Mainstream media is notoriously bad at telling women’s stories. Women are often secondary characters on TV. When they’re not secondary characters, most of their story revolves around the men in their lives. On the rare occasion that women are the main characters of the show, their story line still often focuses on their dating foibles. For the most part it all comes back to men.
These story line are old, played out, and women are tired of watching them. Many TV executives haven’t gotten the message yet, but a few have. The shows on this list all focus on a central female character or characters, their relationships with other women, and the stories are not all about their relationships.
The shows on this list also portray women as the layered, multifaceted beings they are. The characters are authentic, not contrived stereotypes. Each female character is not all good, and not all bad, not strictly likeable or unlikeable, they are complicated humans.
So, if you’re looking for a new show to binge check out some of these:
1. “Z: The Beginning of Everything” (streaming on Amazon Prime)
“Z: The Beginning of Everything” is the story of Zelda Fitzgerald, F. Scott Fitzgerald’s wife. You know, the guy who wrote the “Great Gatsby,” which you might have been forced to read in High School English. Though the story is largely about their relationship, it’s also about how Zelda was a fierce, independent woman in a time where that was still not accepted. It’s also about the fact that Zelda was also a talented writer, and the allegations that her husband stole her work and published it under his name. It’s a fascinating story of love, martinis, typewriters, and sexism.
2. “Good Girls Revolt” (streaming on Amazon Prime)
“Good Girls Revolt” takes us back to a newsroom in the mid sixties, where women are researchers for the stories produced by the magazine, but are not allowed to be writers. The women start to realize that they do all the work and get none of the credit, and they form a plan to sue the company for the right to write. The show portrays the rampant sexism present in newsrooms in the sixties and the fear involved in fighting for equal rights. In a time where protest is sooo necessary, this show takes it back to its roots.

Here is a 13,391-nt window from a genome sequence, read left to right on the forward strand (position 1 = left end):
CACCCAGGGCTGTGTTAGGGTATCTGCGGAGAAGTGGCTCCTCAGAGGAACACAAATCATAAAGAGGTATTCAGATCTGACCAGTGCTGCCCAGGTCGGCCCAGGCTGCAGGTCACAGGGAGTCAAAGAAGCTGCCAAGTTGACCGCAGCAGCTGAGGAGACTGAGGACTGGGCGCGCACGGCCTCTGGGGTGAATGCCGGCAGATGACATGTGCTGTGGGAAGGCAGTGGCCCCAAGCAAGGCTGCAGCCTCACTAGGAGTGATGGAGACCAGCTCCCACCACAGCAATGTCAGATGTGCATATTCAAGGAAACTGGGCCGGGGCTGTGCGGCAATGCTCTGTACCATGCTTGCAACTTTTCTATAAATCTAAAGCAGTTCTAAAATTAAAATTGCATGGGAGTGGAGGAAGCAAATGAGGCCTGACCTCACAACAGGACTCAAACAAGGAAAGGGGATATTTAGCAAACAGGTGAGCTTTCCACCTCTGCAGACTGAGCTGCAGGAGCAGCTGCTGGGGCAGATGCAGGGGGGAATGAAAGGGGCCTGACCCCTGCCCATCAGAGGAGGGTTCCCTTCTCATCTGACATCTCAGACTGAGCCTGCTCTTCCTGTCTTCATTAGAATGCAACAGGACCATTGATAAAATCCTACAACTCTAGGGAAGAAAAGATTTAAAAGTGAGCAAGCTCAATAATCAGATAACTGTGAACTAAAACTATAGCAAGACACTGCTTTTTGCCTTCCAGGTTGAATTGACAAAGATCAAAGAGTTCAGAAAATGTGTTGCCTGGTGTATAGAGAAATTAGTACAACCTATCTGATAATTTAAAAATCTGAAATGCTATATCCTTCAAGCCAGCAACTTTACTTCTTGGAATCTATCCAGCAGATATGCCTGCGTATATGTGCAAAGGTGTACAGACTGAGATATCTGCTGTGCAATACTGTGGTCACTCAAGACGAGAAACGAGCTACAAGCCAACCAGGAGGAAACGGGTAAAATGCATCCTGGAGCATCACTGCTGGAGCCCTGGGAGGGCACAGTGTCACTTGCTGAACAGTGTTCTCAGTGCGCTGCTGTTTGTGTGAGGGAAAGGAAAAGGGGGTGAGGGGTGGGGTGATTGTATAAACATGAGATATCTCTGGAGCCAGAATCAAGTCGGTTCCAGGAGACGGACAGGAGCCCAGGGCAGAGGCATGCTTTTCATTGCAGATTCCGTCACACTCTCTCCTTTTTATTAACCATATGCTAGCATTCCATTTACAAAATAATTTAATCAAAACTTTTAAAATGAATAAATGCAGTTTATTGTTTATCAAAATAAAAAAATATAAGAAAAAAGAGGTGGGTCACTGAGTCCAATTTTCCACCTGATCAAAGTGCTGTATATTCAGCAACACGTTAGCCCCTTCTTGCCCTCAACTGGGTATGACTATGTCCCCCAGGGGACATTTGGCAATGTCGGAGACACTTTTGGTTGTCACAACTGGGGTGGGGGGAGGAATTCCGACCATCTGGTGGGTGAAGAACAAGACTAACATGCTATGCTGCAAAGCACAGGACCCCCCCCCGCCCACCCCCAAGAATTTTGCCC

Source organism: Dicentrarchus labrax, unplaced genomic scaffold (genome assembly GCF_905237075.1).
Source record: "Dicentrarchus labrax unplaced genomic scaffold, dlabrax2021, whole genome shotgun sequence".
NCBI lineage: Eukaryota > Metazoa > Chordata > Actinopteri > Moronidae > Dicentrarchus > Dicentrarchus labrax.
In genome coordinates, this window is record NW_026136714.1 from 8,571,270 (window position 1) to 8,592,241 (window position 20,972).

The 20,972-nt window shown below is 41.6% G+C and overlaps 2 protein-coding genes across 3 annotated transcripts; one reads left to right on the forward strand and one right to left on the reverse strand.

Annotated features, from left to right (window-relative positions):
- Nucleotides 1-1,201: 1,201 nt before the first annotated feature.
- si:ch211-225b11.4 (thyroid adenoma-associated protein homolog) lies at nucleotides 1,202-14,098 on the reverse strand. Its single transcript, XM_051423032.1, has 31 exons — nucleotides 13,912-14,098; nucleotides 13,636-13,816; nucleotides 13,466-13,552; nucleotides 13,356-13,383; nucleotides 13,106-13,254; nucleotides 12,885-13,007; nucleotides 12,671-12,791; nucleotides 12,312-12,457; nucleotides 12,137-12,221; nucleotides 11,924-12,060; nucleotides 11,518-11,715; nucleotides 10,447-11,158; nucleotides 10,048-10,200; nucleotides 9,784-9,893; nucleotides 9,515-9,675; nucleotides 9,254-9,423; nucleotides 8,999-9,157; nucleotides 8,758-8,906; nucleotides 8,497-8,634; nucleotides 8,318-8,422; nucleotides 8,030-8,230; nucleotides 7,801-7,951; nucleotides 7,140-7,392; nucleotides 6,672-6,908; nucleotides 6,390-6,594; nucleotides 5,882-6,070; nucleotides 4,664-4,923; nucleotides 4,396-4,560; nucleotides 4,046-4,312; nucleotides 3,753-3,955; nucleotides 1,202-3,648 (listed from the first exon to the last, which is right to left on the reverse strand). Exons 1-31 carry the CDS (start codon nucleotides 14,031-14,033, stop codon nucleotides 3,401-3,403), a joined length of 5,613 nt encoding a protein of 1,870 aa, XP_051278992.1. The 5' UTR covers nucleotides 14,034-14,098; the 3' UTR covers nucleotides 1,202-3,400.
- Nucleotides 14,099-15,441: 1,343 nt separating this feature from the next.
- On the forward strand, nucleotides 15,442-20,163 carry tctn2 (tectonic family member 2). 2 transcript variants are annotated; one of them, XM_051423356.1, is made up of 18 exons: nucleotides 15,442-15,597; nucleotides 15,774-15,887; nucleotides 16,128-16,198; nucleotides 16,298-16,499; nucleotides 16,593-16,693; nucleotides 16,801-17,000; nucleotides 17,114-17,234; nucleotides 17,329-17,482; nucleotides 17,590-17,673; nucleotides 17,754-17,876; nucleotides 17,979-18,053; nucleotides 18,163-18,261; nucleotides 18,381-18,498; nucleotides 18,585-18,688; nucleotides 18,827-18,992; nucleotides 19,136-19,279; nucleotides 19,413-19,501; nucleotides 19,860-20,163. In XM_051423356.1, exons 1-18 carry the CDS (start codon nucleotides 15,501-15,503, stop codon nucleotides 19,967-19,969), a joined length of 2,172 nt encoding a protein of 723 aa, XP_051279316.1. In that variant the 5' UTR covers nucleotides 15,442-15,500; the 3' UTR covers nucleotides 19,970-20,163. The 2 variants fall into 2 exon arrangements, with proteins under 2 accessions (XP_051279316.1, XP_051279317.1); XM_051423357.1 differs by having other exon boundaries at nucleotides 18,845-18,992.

3. “The Handmaid’s Tale” (coming to Hulu April 26, 2017)
The television adaptation of Margaret Atwood’s book is the most highly anticipated show of the year, at least for me. Atwood’s book, and now the show, tells the story of a dystopian future where an elite religious class have taken over the country and instituted a structure of Puritanical values, which of course don’t apply to the elites who are charged with enforcing said values. Other than the wives of the elites, women have been been assigned to roles as domestic servants or ‘breeders’ assigned to households where the wives are barren. The show follows one of these ‘breeders’ as she remembers her previous life and tells the story of her current life. Warning: in today’s political climate, The Handmaid’s Tale might be a little too real, but it’s worth the discomfort. The story gives a pointed warning about the dangers of systemic sexism.
4. “Chewing Gum” (streaming on Netflix)
Though “Chewing Gum” falls in to the category of “shows that focus almost completely on the girl trying to get the guy” it does so in a completely new way. The show focuses on a black woman in her mid twenties in the projects in London who is just discovering her sexuality. She’s deeply religious, but she’s also dead set on losing her virginity. The show is unabashed about depicting female sexuality and sexual interest that is always on her terms. It’s very rare to see women controlling their own sexuality and setting their own terms, and if that story is told, it’s almost never told by a woman of color. For that reason and so many more, “Chewing Gum” is a must see.